Fair Work Convention

Fair Work Convention Scotland, Effective Voice

Effective Voice

Effective voice is much more than just having a channel of communication available within organisations - though this is important.

Effective voice requires a safe environment where dialogue and challenge are dealt with constructively and where employee views are sought out, listened to and can make a difference.

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Fair Work Convention Scotland, Opportunity

Opportunity

It is a reasonable aspiration to want work that is fair - and for fair work to be available to everyone. Fair opportunity allows people to access and progress in work and employment and is a crucial dimension of fair work

Meeting legal obligations in terms of ensuring equal access to work and equal opportunities in work sets a minimum floor for fair work.

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Fair Work Convention Scotland, Security

Security

Security of employment, work and income are important foundations of a successful life.

Predictability of working time is often a component of secure working arrangements.

While no one has complete security and stability of employment, income and work, security is an important aspect of fair work.

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Fair Work Convention Scotland, Fulfilment

Fulfilment

For many people, work is a fulfilling part of their life. For others, work tasks, working conditions and the work environment make work unfulfilling.

Access to work that is as fulfilling as it is capable of being is an important aspiration of the Fair Work agenda. People have different views of what type of work is fulfilling for them.

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Fair Work Convention Scotland, Respect

Respect

Fair work is work in which people are respected and treated respectfully, whatever their role and status.

Respect involves recognising others as dignified human beings and recognising their standing and personal worth.

At its most basic, respect involves ensuring the health, safety and well-being of others.

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Fair Work Framework 2016

Security

Why is security at work important?

Security and stability of employment allows individuals to better plan their day-to-day lives and their future. Security of income can contribute to greater individual and family stability and promote more effective financial planning, including investment in pensions. When people have a stable and sufficient income they rely less on the welfare system while in work and in retirement. Predictability of work commitments, especially working hours, are also important elements of fair work60.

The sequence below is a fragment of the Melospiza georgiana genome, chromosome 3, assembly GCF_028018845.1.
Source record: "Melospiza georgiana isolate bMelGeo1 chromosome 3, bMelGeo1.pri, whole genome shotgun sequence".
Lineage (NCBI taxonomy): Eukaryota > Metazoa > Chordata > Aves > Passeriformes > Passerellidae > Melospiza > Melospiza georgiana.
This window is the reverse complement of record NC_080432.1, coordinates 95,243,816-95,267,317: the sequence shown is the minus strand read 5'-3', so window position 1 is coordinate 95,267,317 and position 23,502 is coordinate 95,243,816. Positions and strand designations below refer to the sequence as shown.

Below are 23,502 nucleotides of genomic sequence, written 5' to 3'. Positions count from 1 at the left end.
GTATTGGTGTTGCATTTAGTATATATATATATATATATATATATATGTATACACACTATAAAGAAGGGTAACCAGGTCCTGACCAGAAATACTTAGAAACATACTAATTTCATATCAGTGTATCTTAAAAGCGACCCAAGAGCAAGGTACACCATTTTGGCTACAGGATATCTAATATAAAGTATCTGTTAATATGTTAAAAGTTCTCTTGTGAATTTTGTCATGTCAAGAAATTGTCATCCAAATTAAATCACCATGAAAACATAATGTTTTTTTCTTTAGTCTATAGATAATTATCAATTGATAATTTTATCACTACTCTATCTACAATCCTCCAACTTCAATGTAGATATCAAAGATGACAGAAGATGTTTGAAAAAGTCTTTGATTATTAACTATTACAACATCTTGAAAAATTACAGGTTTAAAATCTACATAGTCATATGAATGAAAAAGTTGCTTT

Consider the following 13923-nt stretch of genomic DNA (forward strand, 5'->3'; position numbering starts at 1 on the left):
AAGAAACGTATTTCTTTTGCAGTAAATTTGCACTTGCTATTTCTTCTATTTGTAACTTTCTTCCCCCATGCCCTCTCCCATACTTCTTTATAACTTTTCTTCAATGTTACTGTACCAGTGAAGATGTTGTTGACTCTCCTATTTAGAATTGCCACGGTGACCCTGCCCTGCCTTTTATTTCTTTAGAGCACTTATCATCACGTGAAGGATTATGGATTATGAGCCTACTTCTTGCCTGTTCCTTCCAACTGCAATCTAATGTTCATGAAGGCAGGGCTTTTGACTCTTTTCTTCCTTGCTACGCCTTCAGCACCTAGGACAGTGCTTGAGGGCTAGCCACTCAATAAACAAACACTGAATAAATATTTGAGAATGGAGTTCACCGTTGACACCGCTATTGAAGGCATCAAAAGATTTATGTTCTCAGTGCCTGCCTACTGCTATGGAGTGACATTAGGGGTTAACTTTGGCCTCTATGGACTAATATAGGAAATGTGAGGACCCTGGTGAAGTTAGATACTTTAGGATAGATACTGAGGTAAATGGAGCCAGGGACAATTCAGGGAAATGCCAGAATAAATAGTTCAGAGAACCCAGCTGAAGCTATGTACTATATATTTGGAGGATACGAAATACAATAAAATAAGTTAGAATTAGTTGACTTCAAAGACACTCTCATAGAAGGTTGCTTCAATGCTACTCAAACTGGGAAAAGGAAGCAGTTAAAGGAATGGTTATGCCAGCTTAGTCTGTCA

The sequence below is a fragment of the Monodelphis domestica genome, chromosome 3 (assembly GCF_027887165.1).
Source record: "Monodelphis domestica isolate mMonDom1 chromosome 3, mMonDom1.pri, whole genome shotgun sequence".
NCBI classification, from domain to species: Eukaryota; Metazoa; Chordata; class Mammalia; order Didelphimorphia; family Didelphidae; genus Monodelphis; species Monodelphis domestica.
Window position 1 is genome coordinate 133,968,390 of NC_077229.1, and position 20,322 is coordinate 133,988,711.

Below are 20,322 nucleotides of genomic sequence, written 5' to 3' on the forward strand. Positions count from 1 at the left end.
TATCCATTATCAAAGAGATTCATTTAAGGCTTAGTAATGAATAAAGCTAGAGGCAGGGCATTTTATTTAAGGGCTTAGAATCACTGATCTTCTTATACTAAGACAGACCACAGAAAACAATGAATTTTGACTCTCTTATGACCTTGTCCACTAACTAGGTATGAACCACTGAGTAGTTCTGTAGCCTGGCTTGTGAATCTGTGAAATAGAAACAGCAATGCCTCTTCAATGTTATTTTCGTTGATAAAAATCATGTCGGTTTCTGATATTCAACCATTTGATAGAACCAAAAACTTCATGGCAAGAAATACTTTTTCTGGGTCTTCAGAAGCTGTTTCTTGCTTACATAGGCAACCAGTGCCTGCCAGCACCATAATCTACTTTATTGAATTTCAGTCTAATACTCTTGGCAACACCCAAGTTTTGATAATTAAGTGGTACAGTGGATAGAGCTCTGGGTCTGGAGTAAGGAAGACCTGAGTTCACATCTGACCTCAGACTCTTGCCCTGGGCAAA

Security plays an important role in behaviours and attitudes within workplaces and therefore can generate important benefits for employers. Where people feel secure, this can increase their willingness to adapt and change, their commitment, the chances of them 'going the extra mile' and can also increase employer-worker trust. Stability of work can support more workplace learning, better skills development and fulfilment in work. Security and stability in work can also reduce worker turnover and minimise recruitment, selection costs and lost training costs.

Security at work can generate clear benefits for society. Where people have stable employment and sufficient income, public spending on the welfare system can be lower and more public revenues can be generated through taxation. Conversely, low pay and employment insecurity lead to in-work poverty, child poverty and poverty beyond working life, all of which diminish individuals and society. Insecure employment is associated with poorer health outcomes with implications for demands on health services.

Evidence on security at work

Looking at pay levels, gross median annual full-time pay in Scotland was £27,710 in 2015, with part time workers' gross median pay at £9,837. Gross median weekly pay was £527 (full-time) and £175 (part-time)61. Median pay varies considerably across Scotland's regions.

Turning to low pay, in 2014 around 3% of people in Scotland earned the minimum wage or less, and just over 19% of the workforce (around 427,000 people) earned less than the Living Wage, more commonly in the private sector (for 27% of workers) than the public sector (for 3% of workers)62.

Some groups are over-represented in low paid work: women, disabled workers and BME workers. To illustrate, 22.4% of women earn less than the Living Wage compared with 13.9% of men63.

Of the respondents who reported to the Scottish Parliament's Economy, Energy and Tourism Committee Inquiry into Work, Wages and Wellbeing64, 26% identified their job as a bad job and 39% of these cited low pay as the reason why their job was bad.

In the UK, earning less than the Living Wage is a particular problem for bar staff, waiters and waitresses, kitchen and catering assistants and sales and retail assistants65. Many self-employed workers suffer low pay, with average gross median income of £207 per week in 2012/13. Low pay links to poverty. In Scotland, 52% of adults living in poverty (250,000 people) were in working poverty in 2012/1366. The UK ranks 16th in the EU-27 countries for the proportion of people facing in-work poverty; 8% compared with the EU-27 average of 9%67.

Turning from pay levels to pay disparities, there are known, observable pay differences between different groups of people in Scotland - between men and women, white and BME workers and disabled and other workers. In 2014, gross median full-time hourly earnings for men and women were £13.61 and £12.39 respectively, with gross median part-time hourly earnings of £8.31 for men and £8.91 for women68. In Scotland, the gender pay gap is higher (17.5%) in the private than in the public sector (11%).

Pay disparities also vary by industry: the finance/insurance sector has high earnings and widely unequal hourly earnings. Pay in the manufacturing sector is concentrated in the mid-range of earnings. The service sector has lower median wages and more concentrated pay ranges69.

Britain has the highest pay inequality in Europe70 and pay inequality has been rising for more than three decades71. In Scotland, the bottom 40% of earners earn 22% of total income while the top 10% get 24% of total income. Reliable data on pay ratios is not widely available for Scotland, but in 2013, FTSE 100 CEOs were paid on average 130 times more than their average employee72. Non-pay benefits or benefits in kind exacerbate income disparities as these also rise with income.